The Castle Theatre in Valtice is part of a set of buildings which, from the 14th century, have had a complex history in the hands of members of the Liechtenstein family. In the late 16th Century, Valtice Castle became their main residence. Today’s form is the result of construction activity that mainly occurred in the 17th and 18th centuries. Only recently has attention been paid to minor later interventions, which have been remarkably integrated into the predominantly baroque whole.
The Theatre was constructed in 1790 as the last major building in the area, probably in place of older structures, whose form and usage remains unknown. The permanent theatre stage was built on the instructions of the ruling Prince, Alois I. of Liechtenstein. Construction was supervised by the Royal Architect, Karel Jan Rudczinsky (Rudzinski), and the building was constructed in great haste from mid-May to September 1790. The overall work, including decoration and other equipment (but excluding costumes), cost eighteen thousand gold.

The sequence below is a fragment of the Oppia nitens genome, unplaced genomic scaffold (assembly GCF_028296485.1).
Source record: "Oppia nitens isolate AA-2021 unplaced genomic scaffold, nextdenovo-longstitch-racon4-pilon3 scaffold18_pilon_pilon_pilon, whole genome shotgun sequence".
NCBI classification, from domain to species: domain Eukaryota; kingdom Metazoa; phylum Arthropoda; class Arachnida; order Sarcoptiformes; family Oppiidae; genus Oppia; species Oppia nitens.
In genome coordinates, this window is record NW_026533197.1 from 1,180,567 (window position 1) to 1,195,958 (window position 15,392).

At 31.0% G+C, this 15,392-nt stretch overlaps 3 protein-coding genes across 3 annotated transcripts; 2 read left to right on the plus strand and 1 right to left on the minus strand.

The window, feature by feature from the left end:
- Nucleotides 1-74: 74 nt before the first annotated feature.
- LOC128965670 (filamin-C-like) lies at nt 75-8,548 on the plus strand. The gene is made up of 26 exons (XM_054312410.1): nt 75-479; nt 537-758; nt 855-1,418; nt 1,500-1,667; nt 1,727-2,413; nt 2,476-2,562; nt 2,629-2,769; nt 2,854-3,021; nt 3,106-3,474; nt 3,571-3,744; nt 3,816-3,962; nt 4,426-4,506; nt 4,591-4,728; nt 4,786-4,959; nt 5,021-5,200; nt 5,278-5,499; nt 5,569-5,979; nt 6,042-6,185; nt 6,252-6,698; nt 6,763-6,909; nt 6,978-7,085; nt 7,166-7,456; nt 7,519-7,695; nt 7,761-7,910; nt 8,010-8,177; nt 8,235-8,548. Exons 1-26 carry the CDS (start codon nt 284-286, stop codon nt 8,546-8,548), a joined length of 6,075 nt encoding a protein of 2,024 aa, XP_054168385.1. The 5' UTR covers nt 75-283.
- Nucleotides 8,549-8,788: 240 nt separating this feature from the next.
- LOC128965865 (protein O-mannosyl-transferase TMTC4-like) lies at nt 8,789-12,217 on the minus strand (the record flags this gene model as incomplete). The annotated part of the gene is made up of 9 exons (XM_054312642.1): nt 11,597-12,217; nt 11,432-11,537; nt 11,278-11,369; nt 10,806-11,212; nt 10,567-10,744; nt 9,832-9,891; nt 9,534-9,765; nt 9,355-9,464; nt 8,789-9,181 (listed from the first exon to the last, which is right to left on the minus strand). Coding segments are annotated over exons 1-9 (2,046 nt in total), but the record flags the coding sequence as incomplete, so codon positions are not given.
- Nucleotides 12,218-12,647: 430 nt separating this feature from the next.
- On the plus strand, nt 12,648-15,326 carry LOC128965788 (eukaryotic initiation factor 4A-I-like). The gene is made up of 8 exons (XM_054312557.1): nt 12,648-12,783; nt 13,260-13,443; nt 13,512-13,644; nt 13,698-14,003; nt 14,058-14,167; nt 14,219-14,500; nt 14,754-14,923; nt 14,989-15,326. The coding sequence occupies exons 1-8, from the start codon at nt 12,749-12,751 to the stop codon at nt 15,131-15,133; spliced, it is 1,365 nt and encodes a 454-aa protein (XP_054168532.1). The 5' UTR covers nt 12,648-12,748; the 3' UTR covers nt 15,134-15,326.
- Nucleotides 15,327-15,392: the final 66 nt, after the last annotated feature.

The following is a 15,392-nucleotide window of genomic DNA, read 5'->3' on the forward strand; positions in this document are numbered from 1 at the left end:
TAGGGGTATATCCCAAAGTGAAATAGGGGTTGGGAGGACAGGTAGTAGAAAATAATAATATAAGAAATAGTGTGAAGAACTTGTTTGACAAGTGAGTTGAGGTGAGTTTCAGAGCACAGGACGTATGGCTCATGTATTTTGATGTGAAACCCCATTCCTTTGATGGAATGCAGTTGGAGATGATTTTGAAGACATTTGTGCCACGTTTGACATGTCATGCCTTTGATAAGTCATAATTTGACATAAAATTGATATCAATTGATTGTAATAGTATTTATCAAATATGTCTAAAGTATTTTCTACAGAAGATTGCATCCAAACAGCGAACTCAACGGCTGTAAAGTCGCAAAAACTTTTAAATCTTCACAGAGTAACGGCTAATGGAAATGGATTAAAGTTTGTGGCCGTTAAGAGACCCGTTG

The reason for the rush was undoubtedly the November visit of the Emperor Leopold II. accompanied by his wife and entourage (including for example; Archduke Ferdinand of Tuscany). The musical Prometheus was written for the ceremonial opening of the Castle Theatre (which took place on 10th September 1790). There were performances every day during the festivities, which began on 20 November and lasted for several days. From 2 to 6 September 1876, Prince Jan II. of Liechtenstein hosted another imperial visit in Valtice – Franz Joseph and Crown Prince Rudolf. Due to this, the Castle Theatre became one of the centres of cultural life in the town.
During the process of transferring these assets to the State, consideration began to be given to a complete reconstruction of the original castle theatre. This was completed in 2015 as part of the National Centre of Theatre and Dance Project. Today the building is accessible to the general public though guided tours. In addition, the building continues to fulfil its main function as a theatre.